by Elodie Sellier
As emerging economies continue growing at remarkable rates—much faster than their industrialized counterparts—the traditional “North-South” dichotomy is becoming obsolete. As a result, the patterns of development cooperation, once dominated by the industrialized countries, are shifting toward new aid models.
In July 2014, the United Nations Open Working Group on Sustainable Development put forward 17 new Sustainable Development Goals (SDGs) and 169 targets that build up on the former Millennium Development Goals (MDGs) due to expire at the end of 2015. While a number of challenges remain unchanged, such as poverty eradication and climate change, patterns of cooperation and aid delivery no longer obey to the traditional distinction between the North and the South and developed and developing countries.
The variety and diversity of financial, material, and human flows reflect increasing coordination between developing countries themselves as the asymmetry between Northern and Southern countries becomes less pronounced. In this respect, the setting up of a BRICS New Development Bank (NDB) in July 2014 and the forthcoming launch of the China-led Asian Infrastructure Investment Bank (AIIB) to foster and further nurture South-South cooperation in Asia illustrate this new trend. Hence, the imminent entry into force of the newly agreed SDGs creates momentum for constructive and more equal partnerships between the developed and the developing world, and constitutes an opportunity to rebalance the dynamics of aid donation.
Notwithstanding the global consensus on the SDGs priorities and targets, the crucial question of funding remains at the core of the post-2015 development agenda. The NDB and AIIB illustrate the need for Western powers to take into account these new players in the debate on mobilising new funding sources for the SDGs. Meanwhile, many Western countries fail to meet their Official Development Assistance (ODA) commitments. Incentives and mechanisms for improved delivery remain weak. Austerity-minded countries have struggled to meet their ODA requirements as a result of international financial crises
As the North-South dichotomy becomes less pronounced, developing countries want to break free from the “donor-recipient” relationship and be treated as equal partners with developed countries. To this extent, South-South Cooperation (SSC) and the question of funding is slowly being integrated in the development discourse. In 2011, the Global Partnership for Development and Cooperation was created at the initiative of the Organization for Economic Cooperation and Development and the United Nations, in order to bring together donor and recipient countries to make development more effective and ensure the best of aid in a context of financial and economic crisis. However, the profound lack of political interest[LD1] and funding prevented the forum from achieving its goals. With the Millennium Development Goals coming to an end, the question of funding and the traditional scheme of “rich countries” giving money to “poor countries” stand at the very core of the debate on the formulation and the implementation of the Sustainable Development Goals, while new commitments and forms of aid delivery must be promoted.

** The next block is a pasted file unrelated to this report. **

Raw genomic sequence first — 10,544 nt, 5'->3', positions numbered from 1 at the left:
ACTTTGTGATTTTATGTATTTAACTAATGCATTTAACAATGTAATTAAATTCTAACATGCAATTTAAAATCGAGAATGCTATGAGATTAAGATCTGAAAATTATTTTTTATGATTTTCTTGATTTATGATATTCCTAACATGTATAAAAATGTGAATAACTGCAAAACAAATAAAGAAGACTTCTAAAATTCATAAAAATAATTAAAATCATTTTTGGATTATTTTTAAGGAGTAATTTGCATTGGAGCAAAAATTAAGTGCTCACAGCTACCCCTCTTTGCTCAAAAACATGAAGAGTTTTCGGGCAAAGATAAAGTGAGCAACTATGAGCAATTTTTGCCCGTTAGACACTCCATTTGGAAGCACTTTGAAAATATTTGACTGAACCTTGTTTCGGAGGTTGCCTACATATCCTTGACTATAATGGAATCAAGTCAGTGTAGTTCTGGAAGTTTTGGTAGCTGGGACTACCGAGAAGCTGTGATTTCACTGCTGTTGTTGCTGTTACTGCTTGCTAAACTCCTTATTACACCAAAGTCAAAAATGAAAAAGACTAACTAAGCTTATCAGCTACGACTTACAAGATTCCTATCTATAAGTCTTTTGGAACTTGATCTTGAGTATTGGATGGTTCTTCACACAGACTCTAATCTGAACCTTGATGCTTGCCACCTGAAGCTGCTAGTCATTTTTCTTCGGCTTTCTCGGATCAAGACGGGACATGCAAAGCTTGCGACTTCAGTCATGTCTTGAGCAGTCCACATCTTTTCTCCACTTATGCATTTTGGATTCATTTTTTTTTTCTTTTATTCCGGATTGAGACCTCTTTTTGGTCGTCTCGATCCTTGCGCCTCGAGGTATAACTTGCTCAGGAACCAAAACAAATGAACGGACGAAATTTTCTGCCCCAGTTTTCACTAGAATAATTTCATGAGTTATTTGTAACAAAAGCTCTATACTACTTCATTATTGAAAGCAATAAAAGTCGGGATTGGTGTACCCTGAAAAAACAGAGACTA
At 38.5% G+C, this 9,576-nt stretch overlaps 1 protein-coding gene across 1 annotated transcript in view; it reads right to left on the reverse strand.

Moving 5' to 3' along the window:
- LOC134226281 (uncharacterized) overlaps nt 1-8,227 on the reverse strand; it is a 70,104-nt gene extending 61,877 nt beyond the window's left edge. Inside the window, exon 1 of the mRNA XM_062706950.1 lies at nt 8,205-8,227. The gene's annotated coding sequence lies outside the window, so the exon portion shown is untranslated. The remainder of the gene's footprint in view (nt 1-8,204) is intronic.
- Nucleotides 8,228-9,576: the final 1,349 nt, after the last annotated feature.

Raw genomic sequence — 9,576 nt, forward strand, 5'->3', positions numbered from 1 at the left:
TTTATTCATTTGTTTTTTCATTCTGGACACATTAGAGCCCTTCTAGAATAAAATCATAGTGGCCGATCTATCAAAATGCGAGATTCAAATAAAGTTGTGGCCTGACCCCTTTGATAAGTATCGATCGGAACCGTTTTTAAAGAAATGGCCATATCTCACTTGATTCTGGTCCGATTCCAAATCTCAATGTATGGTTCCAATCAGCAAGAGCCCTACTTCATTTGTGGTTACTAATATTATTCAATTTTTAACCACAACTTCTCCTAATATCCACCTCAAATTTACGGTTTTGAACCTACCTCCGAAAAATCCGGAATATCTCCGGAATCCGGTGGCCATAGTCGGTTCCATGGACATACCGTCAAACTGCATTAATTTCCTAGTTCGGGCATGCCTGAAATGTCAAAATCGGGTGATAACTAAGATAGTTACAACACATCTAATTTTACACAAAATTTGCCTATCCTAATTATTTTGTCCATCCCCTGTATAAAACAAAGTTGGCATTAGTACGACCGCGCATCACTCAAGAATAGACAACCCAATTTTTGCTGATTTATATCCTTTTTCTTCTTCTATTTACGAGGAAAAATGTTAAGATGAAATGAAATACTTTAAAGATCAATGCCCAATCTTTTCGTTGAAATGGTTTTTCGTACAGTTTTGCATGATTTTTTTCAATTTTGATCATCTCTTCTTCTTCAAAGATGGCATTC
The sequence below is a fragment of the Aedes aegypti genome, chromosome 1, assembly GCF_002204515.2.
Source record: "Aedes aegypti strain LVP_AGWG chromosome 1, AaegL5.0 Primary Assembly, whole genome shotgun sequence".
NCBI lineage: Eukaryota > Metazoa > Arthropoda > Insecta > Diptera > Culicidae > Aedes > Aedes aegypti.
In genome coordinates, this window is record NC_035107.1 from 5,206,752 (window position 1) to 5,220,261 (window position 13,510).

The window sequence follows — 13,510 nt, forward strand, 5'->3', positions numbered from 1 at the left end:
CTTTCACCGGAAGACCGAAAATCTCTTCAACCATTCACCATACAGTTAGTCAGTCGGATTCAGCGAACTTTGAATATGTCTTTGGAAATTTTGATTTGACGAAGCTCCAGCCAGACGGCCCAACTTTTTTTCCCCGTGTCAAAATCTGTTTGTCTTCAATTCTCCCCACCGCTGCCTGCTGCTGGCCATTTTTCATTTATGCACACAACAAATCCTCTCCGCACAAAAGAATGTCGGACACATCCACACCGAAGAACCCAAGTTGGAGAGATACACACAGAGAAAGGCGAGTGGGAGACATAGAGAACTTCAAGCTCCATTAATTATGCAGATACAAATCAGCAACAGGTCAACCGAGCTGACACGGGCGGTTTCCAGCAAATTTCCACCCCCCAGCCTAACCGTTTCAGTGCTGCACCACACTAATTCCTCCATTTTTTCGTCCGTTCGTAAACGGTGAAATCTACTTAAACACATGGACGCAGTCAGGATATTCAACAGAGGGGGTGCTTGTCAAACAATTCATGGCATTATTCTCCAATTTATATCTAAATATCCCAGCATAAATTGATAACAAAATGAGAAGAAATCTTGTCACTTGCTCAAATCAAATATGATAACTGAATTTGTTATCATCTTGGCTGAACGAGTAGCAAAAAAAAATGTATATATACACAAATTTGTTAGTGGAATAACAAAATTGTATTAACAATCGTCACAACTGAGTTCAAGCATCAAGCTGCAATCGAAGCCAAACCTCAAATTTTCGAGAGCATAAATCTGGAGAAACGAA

The newly established AIIB provides just such an opportunity for European countries to gain greater visibility in the region and to facilitate the establishment of partnerships with local donors. In fact, many Asian and European countries have already joined the new bank, among them major donors such as Australia, Germany and the UK. Based on multilateralism and shared decision-making, the structure of the organization reveals just how far Beijing is ready go to gain greater legitimacy in the field of development funding.
Multilateral institutions, by nature, impose a number of constraints on their members: China has been widely criticized by the international community because of its opaque and non-transparent bilateral initiatives in the field of development. In stark contrast, channelling international investments through the AIIB implies less freedom of action for Beijing and greater constraints imposed by the other members. The possibility for Western powers to become founding members of the AIIB means that they will own a certain share of the new bank, granting them considerable decision-making power. Details on the functioning and the organization of the bank remain to be clarified. Yet, bringing together traditional and emergent donors and recipient countries constitutes the first step towards greater collaboration and better-targeted aid donations. This, in turn, should pave the way towards the creation of a level playing field in aid delivery standards through the multiplication of best practice exchanges.
The launch of the AIIB and the presence of Western donors among its founding members is characteristic of the new dynamics of today’s interconnected world. As many emerging economies are growing much faster than industrialized countries, the North-South dichotomy is becoming more and more obsolete. The patterns of development cooperation, formerly dominated by industrialized countries, are shifting toward new aid models. The decision by many Western European countries to join the AIIB bank is a welcomed move, but more needs to be done to ensure that the post-2015 development and aid delivery framework will rely on inclusive and cooperative approaches.
Elodie Sellier is a contributing writer for Charged Affairs.
The opinions expressed in this article are the author's own and do not reflect the views of their employer or Young Professionals in Foreign Policy.